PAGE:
A vast majority of primary and intermediate schools look set to close on Wednesday - but the signs are that most parents have got childcare sorted.
Auckland Primary Principals Association president Helen Varney, who asked all 420 primary and intermediate schools in Auckland on Friday about their plans for the one-day teachers' strike, said only two schools had indicated they would open to supervise any students who turned up.
Ministry of Education deputy secretary Ellen MacGregor-Reid said 868 of the country's 1945 primary and intermediate schools notified the ministry by 5pm today that they would be closed for instruction, with most of the rest expected to respond by strike day.
Ministry officials met NZ Educational Institute (NZEI) negotiators again today but made no progress and have agreed to resume talks next week.
Howick-Pakuranga Principals Association president Fintan Kelly said about half of the 40 schools in his area planned to open for supervision only, often using after-school providers who planned to open all day.
But Youthtown chief executive Paula Kearns, who runs after-school programmes in 12 locations around the country, said even the usual after-school programmes would be cancelled at 10 locations because parents had made other arrangements.
"We have only seen an increase in demand in Christchurch. We are running a full-day programme [at two locations] in Christchurch," she said.
"Other than that, we are closing our after-school programmes in the rest of the country on the day of the strike. We haven't had the demand. If the children were there, we would open.
"So I guess parents have had family members or other arrangements that they can fall back on."
MacGregor-Reid said all NZEI members would have their pay docked for a day regardless of whether they worked or not.
"Union members who do not strike will be deemed to have taken strike action and not be paid unless boards confirm that they are absent for reasons such as sickness or bereavement leave," she said.
South Auckland principals Sonia Johnston (Roscommon School) and Karen McMurray (Randwick Park School) said groups running after-school care at their schools had also closed their programmes on Wednesday to support the teachers.
"They want to support the teacher action as well because they know how problematic it's been," Johnston said.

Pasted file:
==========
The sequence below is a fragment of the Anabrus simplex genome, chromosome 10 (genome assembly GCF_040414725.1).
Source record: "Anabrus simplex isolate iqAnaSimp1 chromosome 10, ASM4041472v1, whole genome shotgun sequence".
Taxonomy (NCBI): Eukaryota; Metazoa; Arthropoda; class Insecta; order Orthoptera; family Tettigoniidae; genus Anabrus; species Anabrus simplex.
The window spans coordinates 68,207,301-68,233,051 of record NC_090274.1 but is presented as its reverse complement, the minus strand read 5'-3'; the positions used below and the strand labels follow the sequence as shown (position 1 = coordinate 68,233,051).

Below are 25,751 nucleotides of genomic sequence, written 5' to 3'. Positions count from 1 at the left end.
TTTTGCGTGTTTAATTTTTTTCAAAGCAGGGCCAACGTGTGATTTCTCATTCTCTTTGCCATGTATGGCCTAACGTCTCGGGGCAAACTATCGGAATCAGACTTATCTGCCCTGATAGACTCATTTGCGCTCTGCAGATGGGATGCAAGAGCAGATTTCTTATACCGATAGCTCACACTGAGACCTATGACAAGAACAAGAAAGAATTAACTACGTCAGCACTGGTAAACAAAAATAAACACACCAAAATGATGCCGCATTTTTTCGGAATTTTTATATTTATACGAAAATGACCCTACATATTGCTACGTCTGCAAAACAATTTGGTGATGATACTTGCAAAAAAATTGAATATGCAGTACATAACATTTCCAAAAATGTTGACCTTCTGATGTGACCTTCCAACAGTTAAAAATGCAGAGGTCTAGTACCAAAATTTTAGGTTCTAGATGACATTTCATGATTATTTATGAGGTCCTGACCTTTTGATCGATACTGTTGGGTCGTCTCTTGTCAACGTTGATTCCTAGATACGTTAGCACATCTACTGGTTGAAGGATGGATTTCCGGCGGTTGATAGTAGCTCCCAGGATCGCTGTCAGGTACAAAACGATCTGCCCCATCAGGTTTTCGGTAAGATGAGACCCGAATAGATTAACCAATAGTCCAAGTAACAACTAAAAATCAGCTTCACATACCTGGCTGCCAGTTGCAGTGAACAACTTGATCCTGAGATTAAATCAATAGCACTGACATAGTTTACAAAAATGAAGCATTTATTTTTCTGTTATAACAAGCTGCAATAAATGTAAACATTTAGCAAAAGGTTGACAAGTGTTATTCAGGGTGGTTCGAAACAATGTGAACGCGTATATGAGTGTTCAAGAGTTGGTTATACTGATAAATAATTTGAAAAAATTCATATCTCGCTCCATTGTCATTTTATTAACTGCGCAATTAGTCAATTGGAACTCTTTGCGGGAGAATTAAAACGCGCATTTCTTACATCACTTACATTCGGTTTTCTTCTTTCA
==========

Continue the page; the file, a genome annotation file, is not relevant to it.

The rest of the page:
Waikato Principals Association president Hamish Fenemor said he did not know of any schools planning to open. His school, Cambridge East, decided against opening for supervision only for health and safety reasons.
"We have 95 per cent of our staff who are union members, therefore we would have only support staff and learning assistants available to provide an alternative programme, so just due to health and safety we can't put that pressure on our support staff," he said.
Te Tai Tokerau (Northland) principals president Pat Newman and Matt Simeon of the Western Bay of Plenty Principals' Association said they did not know of any schools planning to open for supervision.
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Red Beach School principal Julie Hepburn said her school would be open for supervision using 10 teachers who are not NZEI members, but a survey of parents found that fewer than 40 of the school's 590 students would actually turn up for the day.
"By offering to be open for supervision and having many parents saying they will keep their children home, there is quite a clear message that they support the profession," she said.
"It's pretty humbling actually to get that kind of response from parents."
Dr Cathy Dewes of Te Kura Kaupapa Māori o Ruamata in Rotorua said her kura would open for teaching as usual because most of her teachers did not belong to the NZEI.
"There may be one or two who belong but the majority do not because mainstream schools look after mainstream Western pedagogy, Western policies, Western processes, so there is no benefit for us to be derived from aligning with the mainstream," she said.
"We do support the protest action, and I think there are benefits to be derived for us as well, but that struggle is not a priority for us."